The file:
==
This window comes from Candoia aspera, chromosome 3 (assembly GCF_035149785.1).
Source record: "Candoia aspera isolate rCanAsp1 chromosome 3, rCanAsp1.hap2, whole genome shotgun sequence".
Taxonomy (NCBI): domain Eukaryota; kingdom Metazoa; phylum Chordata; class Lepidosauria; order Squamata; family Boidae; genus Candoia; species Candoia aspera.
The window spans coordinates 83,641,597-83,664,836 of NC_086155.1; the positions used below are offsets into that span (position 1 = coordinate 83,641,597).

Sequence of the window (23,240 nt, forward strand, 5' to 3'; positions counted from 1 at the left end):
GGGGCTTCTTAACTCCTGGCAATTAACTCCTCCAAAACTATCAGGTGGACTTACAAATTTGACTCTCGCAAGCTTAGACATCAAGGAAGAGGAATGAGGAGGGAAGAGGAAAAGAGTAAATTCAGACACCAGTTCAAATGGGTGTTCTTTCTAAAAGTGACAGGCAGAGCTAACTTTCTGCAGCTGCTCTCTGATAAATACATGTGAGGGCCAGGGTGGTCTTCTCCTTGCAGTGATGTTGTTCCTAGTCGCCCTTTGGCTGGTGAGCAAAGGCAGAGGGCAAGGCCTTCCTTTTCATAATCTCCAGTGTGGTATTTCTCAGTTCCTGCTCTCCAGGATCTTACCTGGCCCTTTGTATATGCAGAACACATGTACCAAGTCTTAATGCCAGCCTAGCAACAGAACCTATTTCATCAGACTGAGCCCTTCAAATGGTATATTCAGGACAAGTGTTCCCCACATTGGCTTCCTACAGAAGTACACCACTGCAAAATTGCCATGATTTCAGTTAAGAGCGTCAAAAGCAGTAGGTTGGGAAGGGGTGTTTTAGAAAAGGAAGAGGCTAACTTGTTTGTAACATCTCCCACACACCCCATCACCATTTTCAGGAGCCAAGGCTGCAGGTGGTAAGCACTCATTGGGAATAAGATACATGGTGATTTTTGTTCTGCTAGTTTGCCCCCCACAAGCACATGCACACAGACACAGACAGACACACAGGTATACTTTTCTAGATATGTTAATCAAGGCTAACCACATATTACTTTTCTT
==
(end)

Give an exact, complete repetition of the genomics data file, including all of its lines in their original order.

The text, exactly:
This window comes from Candoia aspera, chromosome 3 (assembly GCF_035149785.1).
Source record: "Candoia aspera isolate rCanAsp1 chromosome 3, rCanAsp1.hap2, whole genome shotgun sequence".
Taxonomy (NCBI): domain Eukaryota; kingdom Metazoa; phylum Chordata; class Lepidosauria; order Squamata; family Boidae; genus Candoia; species Candoia aspera.
The window spans coordinates 83,641,597-83,664,836 of NC_086155.1; the positions used below are offsets into that span (position 1 = coordinate 83,641,597).

Sequence of the window (23,240 nt, forward strand, 5' to 3'; positions counted from 1 at the left end):
GGGGCTTCTTAACTCCTGGCAATTAACTCCTCCAAAACTATCAGGTGGACTTACAAATTTGACTCTCGCAAGCTTAGACATCAAGGAAGAGGAATGAGGAGGGAAGAGGAAAAGAGTAAATTCAGACACCAGTTCAAATGGGTGTTCTTTCTAAAAGTGACAGGCAGAGCTAACTTTCTGCAGCTGCTCTCTGATAAATACATGTGAGGGCCAGGGTGGTCTTCTCCTTGCAGTGATGTTGTTCCTAGTCGCCCTTTGGCTGGTGAGCAAAGGCAGAGGGCAAGGCCTTCCTTTTCATAATCTCCAGTGTGGTATTTCTCAGTTCCTGCTCTCCAGGATCTTACCTGGCCCTTTGTATATGCAGAACACATGTACCAAGTCTTAATGCCAGCCTAGCAACAGAACCTATTTCATCAGACTGAGCCCTTCAAATGGTATATTCAGGACAAGTGTTCCCCACATTGGCTTCCTACAGAAGTACACCACTGCAAAATTGCCATGATTTCAGTTAAGAGCGTCAAAAGCAGTAGGTTGGGAAGGGGTGTTTTAGAAAAGGAAGAGGCTAACTTGTTTGTAACATCTCCCACACACCCCATCACCATTTTCAGGAGCCAAGGCTGCAGGTGGTAAGCACTCATTGGGAATAAGATACATGGTGATTTTTGTTCTGCTAGTTTGCCCCCCACAAGCACATGCACACAGACACAGACAGACACACAGGTATACTTTTCTAGATATGTTAATCAAGGCTAACCACATATTACTTTTCTT